The Walking Dead 3.03 "Walk with Me"

A tv review article by: Paul Brian McCoy


Directed by Guy Ferland
Written by Evan T. Reilly

For the first time since the launch of the show, we are focusing entirely on another group of survivors, and our regulars don't appear at all. Which means that we finally get to see what's going on with Michonne (Danai Gurira) and Andrea (Laurie Holden). Oh, and the "pets."

Things aren't looking good for Andrea. Her fever's high, she's puking all the time, and could drop dead very soon if they don't find medical help. The question is, if they find help, do they want to accept it?

Ha! That's not really the question! They do find help, at gunpoint, and have to accept it!

And the hand on the gun is a familiar hand. Hint, hint: There's only one hand!

Yes, that's right. Merle (Michael Rooker) is back! And he's still a douchebag! Although he's a bit more restrained this time around, thanks in large part to having a place in the pecking order of the community of Woodbury. Rooker puts on an acting clinic this week, playing Merle with a depth that was missing his first time around. Sure, some of that may just be coming from the internal conflict of playing subservient to the Big Boss, but damn if he didn't make every scene he was about as tense as humanly possible.

And speaking of the Big Boss, this week we finally got to meet a character that most fans of the comics were salivating for: The Governor (David Morrissey).

This is a very different Governor from what many were probably expecting. In the comics, he was a sadistic madman, but Morrissey is playing a Governor much more early in his development. This is a man who is making hard choices, pulling people together, and keeping them safe. He's not entirely sane, but for now that edge is under control, only coming out in controlled bursts of somewhat justified violence.

For most of the episode, anyway. [If you haven't watched the episode yet, you might want to quit reading here.]

That final scene was pretty disturbing, as the Governor sits sipping his Scotch in front of a wall of aquariums – each with a zombie head or two floating in dirty yellow water. Still "living" zombie heads. Morrissey plays the scene with a nice subtlety, giving us a glimpse of a man who may actually realize how fucked up this scene is, but is pushing through with it anyway.

What really makes the episode, though, is how the Governor's rule over Woodbury plays as a parallel version of our heroes' community at the prison. After the brutal and efficient way Rick (Andrew Lincoln), Daryl (Norman Reedus), and T-Dog (IronE Singleton) handled the threat to their group last week, it's not too much of a stretch to see the Governor's justification for taking out the stranded soldiers this week. It was preemptive, for sure, but I don't know that I'd be comfortable allowing a group of armed men into my city with no guarantees that they wouldn't decide that a coup would be the best thing for everybody.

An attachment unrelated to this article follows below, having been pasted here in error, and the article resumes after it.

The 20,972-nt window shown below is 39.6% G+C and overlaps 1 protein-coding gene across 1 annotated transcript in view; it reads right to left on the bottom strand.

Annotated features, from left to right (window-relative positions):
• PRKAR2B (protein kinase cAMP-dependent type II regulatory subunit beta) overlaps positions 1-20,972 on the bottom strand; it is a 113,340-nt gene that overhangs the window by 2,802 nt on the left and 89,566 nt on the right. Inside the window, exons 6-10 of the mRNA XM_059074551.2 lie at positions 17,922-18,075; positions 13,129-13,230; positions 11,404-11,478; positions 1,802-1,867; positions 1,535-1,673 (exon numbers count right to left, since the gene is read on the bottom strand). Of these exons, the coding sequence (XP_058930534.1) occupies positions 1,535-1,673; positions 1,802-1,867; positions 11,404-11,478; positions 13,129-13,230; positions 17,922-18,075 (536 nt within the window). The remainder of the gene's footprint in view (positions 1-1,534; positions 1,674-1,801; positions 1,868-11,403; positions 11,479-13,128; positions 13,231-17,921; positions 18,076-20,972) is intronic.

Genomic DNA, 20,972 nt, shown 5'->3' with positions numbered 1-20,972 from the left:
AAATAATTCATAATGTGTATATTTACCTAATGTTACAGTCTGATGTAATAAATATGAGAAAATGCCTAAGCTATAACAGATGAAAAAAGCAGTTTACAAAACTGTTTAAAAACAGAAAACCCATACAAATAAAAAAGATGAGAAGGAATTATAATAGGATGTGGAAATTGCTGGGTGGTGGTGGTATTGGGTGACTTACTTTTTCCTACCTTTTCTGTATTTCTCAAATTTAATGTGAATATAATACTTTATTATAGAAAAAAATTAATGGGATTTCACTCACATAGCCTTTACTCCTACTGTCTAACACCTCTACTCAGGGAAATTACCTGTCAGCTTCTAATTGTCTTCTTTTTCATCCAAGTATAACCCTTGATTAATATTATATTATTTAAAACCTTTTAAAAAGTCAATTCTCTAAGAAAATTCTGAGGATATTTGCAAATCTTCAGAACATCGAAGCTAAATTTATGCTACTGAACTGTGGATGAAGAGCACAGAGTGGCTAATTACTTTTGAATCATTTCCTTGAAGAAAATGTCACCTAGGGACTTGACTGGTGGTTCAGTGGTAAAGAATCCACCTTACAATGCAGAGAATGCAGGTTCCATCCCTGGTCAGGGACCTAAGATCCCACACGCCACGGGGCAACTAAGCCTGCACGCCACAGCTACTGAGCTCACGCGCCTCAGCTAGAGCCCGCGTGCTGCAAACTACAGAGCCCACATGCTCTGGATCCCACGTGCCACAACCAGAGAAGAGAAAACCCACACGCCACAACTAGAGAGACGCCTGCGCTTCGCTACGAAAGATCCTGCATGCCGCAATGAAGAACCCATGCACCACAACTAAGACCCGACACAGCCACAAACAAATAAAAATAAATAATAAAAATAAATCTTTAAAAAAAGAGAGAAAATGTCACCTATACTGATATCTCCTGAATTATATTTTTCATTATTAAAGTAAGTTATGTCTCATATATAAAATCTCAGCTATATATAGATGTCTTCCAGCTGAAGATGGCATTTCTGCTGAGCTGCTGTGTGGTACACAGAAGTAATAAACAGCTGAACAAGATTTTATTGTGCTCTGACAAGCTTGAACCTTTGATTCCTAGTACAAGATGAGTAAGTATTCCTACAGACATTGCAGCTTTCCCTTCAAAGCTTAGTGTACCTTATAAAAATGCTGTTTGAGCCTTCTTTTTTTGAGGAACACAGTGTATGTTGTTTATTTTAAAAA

I think that, in combination with the scenes between the Governor and his science-flunky Milton (Dallas Roberts) gives us a much more interesting Governor than what we had in the comics. We might get that madman before everything is said and done, but I like seeing him in transition – especially since right now, he's not too terribly far removed morally and ethically from Rick, who has already slid over into a place not too terribly far removed from Shane.

This is creating a pretty daunting sense of inevitability about how living in this new world is forcing changes in some basic concepts of right and wrong.

And that's why I watch this show.

The zombies are an added bonus.

The only real shortcomings with this episode go back to the way Andrea and Michonne are being written. Laurie Holden is doing a fine job with what she's given, but I wish she wasn't so desperate to snuggle up with whoever has the biggest swagger. Hopefully this is a development from her earlier representation and her apologies to Merle and flirtations with the Governor have more complicated motivations than just capitulation and subservience.

A sense of security would be a powerful attraction, though, I admit.

Michonne is being written in such a starkly contrasting way that Danai Gurira is even more limited in what she can do with the role. Standing around glaring doesn't do the character any favors and for a character that is, so far, mostly defined by her actions, that's deadly. Although, her willingness to sacrifice her "pets" when it was absolutely necessary, and then her reactions when later questioned about them gave fans something to hold on to. Hopefully this will lead to scenarios that give her more to do.

It's nice that they're not just immediately dispelling her mystique, but I want more.

Paul Brian McCoy is the writer of Mondo Marvel and a regular contributor to Shot for Shot, Streaming Pile O' Wha?, and Classic Film/New Blu, all here at Comics Bulletin. His first novel, The Unraveling: Damaged Inc. Book One is on sale now for Kindle US, Kindle UK, and Nook. You can also purchase his collection of short stories, Coffee, Sex, & Creation at Amazon US and UK. He is unnaturally preoccupied with zombie films, Asian cult cinema, and sci-fi television. He can also be found babbling on Twitter at @PBMcCoy and blogging occasionally at Infernal Desire Machines.

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